I also have some retirement funds that are managed by professional managers who invest directly in individual stocks. I do not always know what is in those accounts, but when I write up a stock and suspect I own some shares, I try to doublecheck and post on my entry.
I do not own any Bonds directly. So to answer your question, I do have mutual funds and other managed accounts. But I have chosen to manage my "Trading Account" along the lines of my blog. I believe it will be successful, but this is an ongoing experiment for me.
You had a question about what to do if you put $5,000 in each position and could only own 5 positions. I do believe that is a perfectly satisfactory way to start an account. What I would suggest, is that you determine how much you can add to that account each month. For instance, you might be able to add $250 or $500 each month to the account automatically. Assuming you want to have $5,000 per position, instead of buying a new position when you sell a portion of a stock at a gain, I would instead keep adding that money to the cash side until you reach your new $5,000 level, and then add a new position. Figure out ahead of time how many positions you would like to have.
If you like the idea of 25 positions as a long-term goal, I would keep adding new positions regardless of how the existing positions do if there is enough cash until I got to neutral or 12 positions. If instead you wanted to have a maximum, for example, of 16 positions, then I would keep adding positions until I reached "neutral" in my investing posture, or 1/2 of the maximum positions which in that case would be 8. After that, I would only add a new position if I both had enough $'s, and I had a signal to add a position.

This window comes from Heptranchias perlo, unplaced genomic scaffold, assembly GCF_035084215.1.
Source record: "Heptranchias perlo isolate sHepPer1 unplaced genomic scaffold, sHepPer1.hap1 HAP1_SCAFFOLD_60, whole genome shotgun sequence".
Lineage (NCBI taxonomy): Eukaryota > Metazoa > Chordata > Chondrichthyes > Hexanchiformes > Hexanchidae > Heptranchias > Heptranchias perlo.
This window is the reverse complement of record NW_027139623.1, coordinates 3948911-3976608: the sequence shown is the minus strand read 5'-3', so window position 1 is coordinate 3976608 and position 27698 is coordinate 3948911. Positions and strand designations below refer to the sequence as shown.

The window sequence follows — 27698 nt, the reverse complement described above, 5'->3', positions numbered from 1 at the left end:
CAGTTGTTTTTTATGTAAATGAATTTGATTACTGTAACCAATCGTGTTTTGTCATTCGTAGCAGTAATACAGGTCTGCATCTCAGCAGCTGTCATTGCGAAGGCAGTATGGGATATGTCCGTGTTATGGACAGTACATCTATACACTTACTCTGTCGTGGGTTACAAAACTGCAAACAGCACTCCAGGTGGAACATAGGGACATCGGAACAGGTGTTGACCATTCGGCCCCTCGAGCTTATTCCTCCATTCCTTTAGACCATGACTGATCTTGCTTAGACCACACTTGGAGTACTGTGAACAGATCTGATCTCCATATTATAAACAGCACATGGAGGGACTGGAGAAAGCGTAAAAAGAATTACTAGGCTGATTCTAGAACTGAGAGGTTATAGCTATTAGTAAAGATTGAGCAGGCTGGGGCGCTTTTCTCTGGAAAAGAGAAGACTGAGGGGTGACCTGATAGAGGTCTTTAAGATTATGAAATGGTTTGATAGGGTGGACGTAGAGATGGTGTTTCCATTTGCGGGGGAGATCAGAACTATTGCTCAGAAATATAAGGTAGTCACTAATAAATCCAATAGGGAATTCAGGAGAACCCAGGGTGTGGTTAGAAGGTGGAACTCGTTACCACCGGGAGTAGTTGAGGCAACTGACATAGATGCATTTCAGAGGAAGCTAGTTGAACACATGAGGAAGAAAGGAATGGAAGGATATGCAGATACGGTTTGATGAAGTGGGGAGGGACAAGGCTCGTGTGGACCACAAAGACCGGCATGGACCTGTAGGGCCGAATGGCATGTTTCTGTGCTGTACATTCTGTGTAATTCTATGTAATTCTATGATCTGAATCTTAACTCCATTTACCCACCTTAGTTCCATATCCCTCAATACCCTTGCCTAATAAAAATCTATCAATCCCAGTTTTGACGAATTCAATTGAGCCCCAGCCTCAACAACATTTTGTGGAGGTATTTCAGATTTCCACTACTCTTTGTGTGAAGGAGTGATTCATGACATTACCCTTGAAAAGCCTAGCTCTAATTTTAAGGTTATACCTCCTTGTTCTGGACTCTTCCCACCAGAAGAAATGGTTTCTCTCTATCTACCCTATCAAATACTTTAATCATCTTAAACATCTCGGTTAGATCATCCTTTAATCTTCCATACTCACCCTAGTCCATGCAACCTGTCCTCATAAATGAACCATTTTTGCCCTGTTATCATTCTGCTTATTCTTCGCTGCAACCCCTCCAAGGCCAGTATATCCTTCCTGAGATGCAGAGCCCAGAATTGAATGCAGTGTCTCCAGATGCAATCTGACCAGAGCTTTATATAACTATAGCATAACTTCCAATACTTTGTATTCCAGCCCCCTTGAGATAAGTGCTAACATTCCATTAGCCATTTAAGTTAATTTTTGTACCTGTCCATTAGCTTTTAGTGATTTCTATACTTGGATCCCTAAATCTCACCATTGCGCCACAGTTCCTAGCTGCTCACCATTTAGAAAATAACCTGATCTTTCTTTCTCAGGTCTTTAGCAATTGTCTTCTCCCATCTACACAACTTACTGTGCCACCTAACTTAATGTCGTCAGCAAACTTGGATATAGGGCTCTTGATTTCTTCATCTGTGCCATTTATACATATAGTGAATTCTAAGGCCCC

I have not been using any spreadsheet to follow my investments. Although it might indeed be a great idea! Instead, I use the information available on my Fidelity.com account (I am starting to sound like an advertisement...I suspect the same information would be available with other brokerage houses as well....just check before opening an account). I can see the current % change from investment, the account lists the closed trades so I can tell how many times I have sold a stock. For an investment like Starbucks where there have been several sales, I literally find myself counting on my fingers :) to determine how many sales and the next sale point. I am sure there are automatic ways which would be easier---I just don't employ them.
Again, on a sale on the downside, which as you point out would either be at an 8% loss after a first sale, at break-even if I had already sold a portion at a 30% gain, or at 1/2 of my highest % appreciation level if I have sold more than once at gains...I do this manually. I just check the account when I have time during the day. Sometimes I miss a buy or miss a sale. In which case, I usually check pretty close to opening on the next day.
On the "signals"....these are what I call the sales in my existing portfolio. I have divided these sales up into what I would label "good news" sales or "bad news" sales. The cases of good news sales are those times when a holding of mine hits a sale point on an appreciation move. For instance, reaching a 30%, 60%, 90%, or 120% appreciation target. At that time, my system dictates that I should sell a portion (as long as this is the first time the stock has hit that appreciation point), and this is what I call a "signal" to add a new position.
Sales on the downside are what I call "bad news". This "signal" is just a directive to sit on my hands and not, in fact, do anything.